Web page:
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Ancestors Among Early Settlers in Palatine Migration to Tulpehocken, PA
Lenni Lenape Indians Consider War over Palatine Invasion
Updated 8:44 PM ET Jan 11, 2001

Tulpehocken, PA (1732) - A mass of Palatine immigrants from Germany, including our Kobel and Dieffenbach ancestors, migrated during the 1720s to the Tulpehocken area in Pennsylvania coming primarily from the Schoharie Valley area of New York and, in doing so, nearly sparked a war with the Lenni Lenape tribes of the Delaware Indians.

The first Palatine families rafted down the Susquehanna River in the Spring of 1723, and others followed in subsequent years, increasing tension with the local Indians as more and more Palatine families settled land claimed by the Delaware Indian Nation.

The English originally brought the Palatine immigrants to America during the Winter of 1709-1710. These German families came from the Palatinate area of Germany to escape the various European wars that commonly raged through their homelands. England offered them refuge in New York if they would in turn gather tar for the English ships. Jacob Kobel, his wife and infant son; and, Conrad Tieffenbach, his family and his mother Anna were among these Palatine immigrants.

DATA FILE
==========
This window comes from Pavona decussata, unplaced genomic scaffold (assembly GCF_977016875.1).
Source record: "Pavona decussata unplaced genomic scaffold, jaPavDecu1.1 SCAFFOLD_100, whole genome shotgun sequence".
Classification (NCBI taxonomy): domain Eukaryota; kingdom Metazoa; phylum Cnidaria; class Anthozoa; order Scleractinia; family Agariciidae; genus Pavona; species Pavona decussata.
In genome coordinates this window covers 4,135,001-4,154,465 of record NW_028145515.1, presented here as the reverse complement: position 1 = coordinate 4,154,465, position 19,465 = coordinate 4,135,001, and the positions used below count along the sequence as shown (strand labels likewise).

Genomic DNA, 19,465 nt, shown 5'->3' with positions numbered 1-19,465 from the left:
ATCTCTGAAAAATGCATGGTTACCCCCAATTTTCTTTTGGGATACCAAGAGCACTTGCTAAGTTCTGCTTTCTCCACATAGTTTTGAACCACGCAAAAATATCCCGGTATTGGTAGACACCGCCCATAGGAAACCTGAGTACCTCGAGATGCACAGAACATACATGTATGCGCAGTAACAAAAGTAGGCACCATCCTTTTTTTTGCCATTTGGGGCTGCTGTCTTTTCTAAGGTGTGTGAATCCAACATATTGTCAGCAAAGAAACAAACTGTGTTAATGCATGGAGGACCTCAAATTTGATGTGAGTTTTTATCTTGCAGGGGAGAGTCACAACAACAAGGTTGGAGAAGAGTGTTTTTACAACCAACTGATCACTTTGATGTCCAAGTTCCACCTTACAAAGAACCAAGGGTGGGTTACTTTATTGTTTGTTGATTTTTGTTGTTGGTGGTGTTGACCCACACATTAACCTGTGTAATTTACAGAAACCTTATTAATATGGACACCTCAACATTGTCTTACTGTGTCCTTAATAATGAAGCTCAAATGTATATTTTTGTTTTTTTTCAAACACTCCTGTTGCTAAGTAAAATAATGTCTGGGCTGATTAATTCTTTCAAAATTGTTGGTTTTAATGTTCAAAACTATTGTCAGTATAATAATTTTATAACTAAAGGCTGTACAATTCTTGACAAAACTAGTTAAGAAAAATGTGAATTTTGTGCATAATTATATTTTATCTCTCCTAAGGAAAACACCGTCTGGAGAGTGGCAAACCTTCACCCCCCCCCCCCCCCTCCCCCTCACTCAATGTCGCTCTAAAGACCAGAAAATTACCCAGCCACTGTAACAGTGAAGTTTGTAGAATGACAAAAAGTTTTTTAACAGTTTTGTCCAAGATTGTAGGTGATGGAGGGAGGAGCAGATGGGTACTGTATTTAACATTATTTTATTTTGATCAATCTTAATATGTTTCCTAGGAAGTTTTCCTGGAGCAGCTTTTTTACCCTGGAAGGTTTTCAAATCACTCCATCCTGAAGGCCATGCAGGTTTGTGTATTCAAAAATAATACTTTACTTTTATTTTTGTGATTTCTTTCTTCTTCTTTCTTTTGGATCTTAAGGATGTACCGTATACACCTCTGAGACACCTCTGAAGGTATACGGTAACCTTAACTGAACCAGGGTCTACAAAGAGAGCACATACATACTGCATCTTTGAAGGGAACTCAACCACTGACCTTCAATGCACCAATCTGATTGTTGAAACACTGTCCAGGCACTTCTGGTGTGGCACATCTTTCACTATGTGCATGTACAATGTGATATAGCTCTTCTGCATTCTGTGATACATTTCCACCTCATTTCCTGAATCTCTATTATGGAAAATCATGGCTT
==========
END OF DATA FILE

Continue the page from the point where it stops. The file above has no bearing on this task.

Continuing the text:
For a couple years, the Palatines did harvest tar in the Hudson Valley of New York in return for rations from Governor Hunter of New York. But on September 6, 1712, the governor of New York cut off this subsistence. In response, about 150 Palatine families moved to the nearby Schoharie Valley. Some Palatines went there immediately and endured the winter in rudimentary accommodations, while others waited until the Spring of 1713.

These families settled and cultivated the Schoharie Valley area for the next 10 years. During this time, Jacob Kobel built a mill at the mouth of a creek in what was called New Heidelberg or Kniskern Dorf. It is said that the present day city of Cobleskill, N. Y. got its name from the mill built by Jacob Kobel at that location. Also, in a register kept by a Palatine immigrant named Ulrich Simmendinger, who returned to Germany in 1717, Conrad Dieffenbach and his wife Maria Barbara were listed as the parents of five children and as living in the Schoharie Valley village of New Annesville at that time.

From 1713 to 1723, the Palatine families as a whole prospered in the Schoharie Valley area as they cleared land for farms and orchards. However, these efforts came to an abrupt end when in 1722 Governor Hunter of New York decided they had settled on this land without permission, and he then sold the right to this land to rich merchants in nearby Albany and Schenectady, N. Y. Once again, this uprooted the Palatine families enmasse.